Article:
In this special edition of Frontpage Symposium, we have assembled a distinguished panel to discuss the question: What psychological impulses and neuroses prevent people from objectively considering whether or not Islam is a religion of peace? In other words: Why the rigid disinclination to even consider the evidence that suggests that someone like Geert Wilders might be right?
Our guests today are:
Roger L. Simon, the author of ten novels, including the eight prize-winning Moses Wine detective novels, which have been published in many editions and translated in over a dozen languages. He is also a screenwriter and has written for all the major Hollywood studios, including Bustin’ Loose with Richard Pryor, Scenes from a Mall with Woody Allen and the adaptation of his own The Big Fix with Richard Dreyfuss. Simon received an Academy Award nomination for his adaptation of Isaac Singer’s Enemies, A Love Story in 1989. The author of Blacklisting Myself: A Hollywood Apostate in an Age of Terror, he is the co-founder and CEO of Pajamas Media.
Dr. Kenneth Levin, a clinical instructor of psychiatry at Harvard Medical School, a Princeton-trained historian, and a commentator on Israeli politics. He is the author of The Oslo Syndrome: Delusions of a People Under Siege.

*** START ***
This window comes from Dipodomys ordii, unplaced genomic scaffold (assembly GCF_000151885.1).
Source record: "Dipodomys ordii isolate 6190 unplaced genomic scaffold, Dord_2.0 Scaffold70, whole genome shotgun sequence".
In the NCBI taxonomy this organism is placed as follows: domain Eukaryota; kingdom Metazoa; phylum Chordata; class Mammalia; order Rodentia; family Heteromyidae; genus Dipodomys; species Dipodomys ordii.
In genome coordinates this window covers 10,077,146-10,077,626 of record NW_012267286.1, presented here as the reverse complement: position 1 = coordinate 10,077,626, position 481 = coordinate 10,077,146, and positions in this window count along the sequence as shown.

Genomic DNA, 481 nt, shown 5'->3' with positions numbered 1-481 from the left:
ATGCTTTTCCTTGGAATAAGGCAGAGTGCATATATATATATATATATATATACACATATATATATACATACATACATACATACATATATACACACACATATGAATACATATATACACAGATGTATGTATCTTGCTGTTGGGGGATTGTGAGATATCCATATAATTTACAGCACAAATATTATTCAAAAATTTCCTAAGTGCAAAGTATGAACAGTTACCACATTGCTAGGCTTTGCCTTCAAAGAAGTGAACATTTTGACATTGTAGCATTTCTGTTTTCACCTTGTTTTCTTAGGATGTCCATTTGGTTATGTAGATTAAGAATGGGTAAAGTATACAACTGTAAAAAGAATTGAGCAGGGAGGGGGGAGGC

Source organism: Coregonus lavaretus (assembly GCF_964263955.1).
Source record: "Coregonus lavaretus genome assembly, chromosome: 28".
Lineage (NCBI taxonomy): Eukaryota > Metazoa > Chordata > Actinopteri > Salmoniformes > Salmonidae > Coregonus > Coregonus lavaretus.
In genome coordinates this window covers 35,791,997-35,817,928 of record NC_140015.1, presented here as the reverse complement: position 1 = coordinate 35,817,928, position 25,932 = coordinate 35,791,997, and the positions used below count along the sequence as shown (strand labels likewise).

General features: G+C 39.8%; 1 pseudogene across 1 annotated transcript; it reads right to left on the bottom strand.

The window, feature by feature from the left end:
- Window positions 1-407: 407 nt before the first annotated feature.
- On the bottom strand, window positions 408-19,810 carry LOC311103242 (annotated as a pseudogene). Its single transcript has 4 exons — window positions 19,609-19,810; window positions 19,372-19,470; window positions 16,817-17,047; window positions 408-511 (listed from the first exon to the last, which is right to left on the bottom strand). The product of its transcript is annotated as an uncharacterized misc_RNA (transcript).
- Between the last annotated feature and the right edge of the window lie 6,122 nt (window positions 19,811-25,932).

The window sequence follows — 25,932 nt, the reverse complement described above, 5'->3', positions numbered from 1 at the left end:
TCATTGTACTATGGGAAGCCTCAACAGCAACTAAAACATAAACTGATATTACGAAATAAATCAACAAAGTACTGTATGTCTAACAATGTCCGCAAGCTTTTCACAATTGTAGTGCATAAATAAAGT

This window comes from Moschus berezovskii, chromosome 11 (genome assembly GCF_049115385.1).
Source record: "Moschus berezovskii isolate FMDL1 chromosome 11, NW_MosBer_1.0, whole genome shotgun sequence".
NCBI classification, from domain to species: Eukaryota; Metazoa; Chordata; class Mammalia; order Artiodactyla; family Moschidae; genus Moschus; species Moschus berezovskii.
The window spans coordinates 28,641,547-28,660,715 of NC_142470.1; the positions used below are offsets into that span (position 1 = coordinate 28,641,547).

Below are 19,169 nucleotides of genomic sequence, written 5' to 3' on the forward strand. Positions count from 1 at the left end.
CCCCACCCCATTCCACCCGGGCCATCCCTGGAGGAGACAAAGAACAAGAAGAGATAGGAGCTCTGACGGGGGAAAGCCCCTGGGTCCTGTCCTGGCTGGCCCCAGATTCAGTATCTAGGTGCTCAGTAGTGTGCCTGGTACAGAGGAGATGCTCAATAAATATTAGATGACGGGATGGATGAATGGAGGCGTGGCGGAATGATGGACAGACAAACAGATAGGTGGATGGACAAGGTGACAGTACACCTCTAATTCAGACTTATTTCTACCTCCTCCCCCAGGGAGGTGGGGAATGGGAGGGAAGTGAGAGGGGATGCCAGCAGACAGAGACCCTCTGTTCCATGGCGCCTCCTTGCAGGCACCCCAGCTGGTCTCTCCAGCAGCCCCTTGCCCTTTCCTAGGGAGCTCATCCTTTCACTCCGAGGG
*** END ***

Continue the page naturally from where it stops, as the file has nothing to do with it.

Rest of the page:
Robert Spencer, a scholar of Islamic history, theology, and law and the director of Jihad Watch. He is the author of ten books, eleven monographs, and hundreds of articles about jihad and Islamic terrorism, including the New York Times Bestsellers The Politically Incorrect Guide to Islam (and the Crusades) and The Truth About Muhammad. His latest book, The Complete Infidel’s Guide to the Koran, is available now from Regnery Publishing, and he is coauthor (with Pamela Geller) of the forthcoming book The Post-American Presidency: The Obama Administration’s War on America (Simon and Schuster).
FP: Roger Simon, Robert Spencer and Kevin Levin, welcome to Frontpage Symposium.
Today we witness the blatant desperation in our culture and media for a “moderate Islam” – an Islam that many non-Muslims vehemently insist exists, but that mysteriously eludes them. This moderate Islam will make everything better, we are told, once the “extremists,” who are the “minority” in Islam, will be sedated. This sedation will be most easily achieved, the argument continues, when the Islamophobes stop blaming Islam after Islamic terrorists point to Islamic scriptures in explaining what inspired them to perpetrate their terrorist attacks.
Meanwhile, in terms of the planet that we happen to be occupying, a “moderate Islam” is nowhere to be found; no school of Islamic jurisprudence exists that counsels Muslims to renounce the Qur’an’s teachings on Islamic supremacism and the obligation of violent jihad. And yet, to suggest the truth of this reality in our culture gets one only the accusation of being a racist and an “Islamophobe.”
Roger Simon, let me begin with you. What do you think of this phenomenon? You recently wrote a profound piece at Pajamas that touched on one of its crucial foundations. In analyzing why the likes of Glenn Beck and Charles Krauthammer have attacked Geert Wilders, you interpreted that these conservative individuals, from whom we might have expected something different on this score, are, what it all comes down to it, rejecting Wilders because they are afraid that he might be right.
Share your angle on this with us.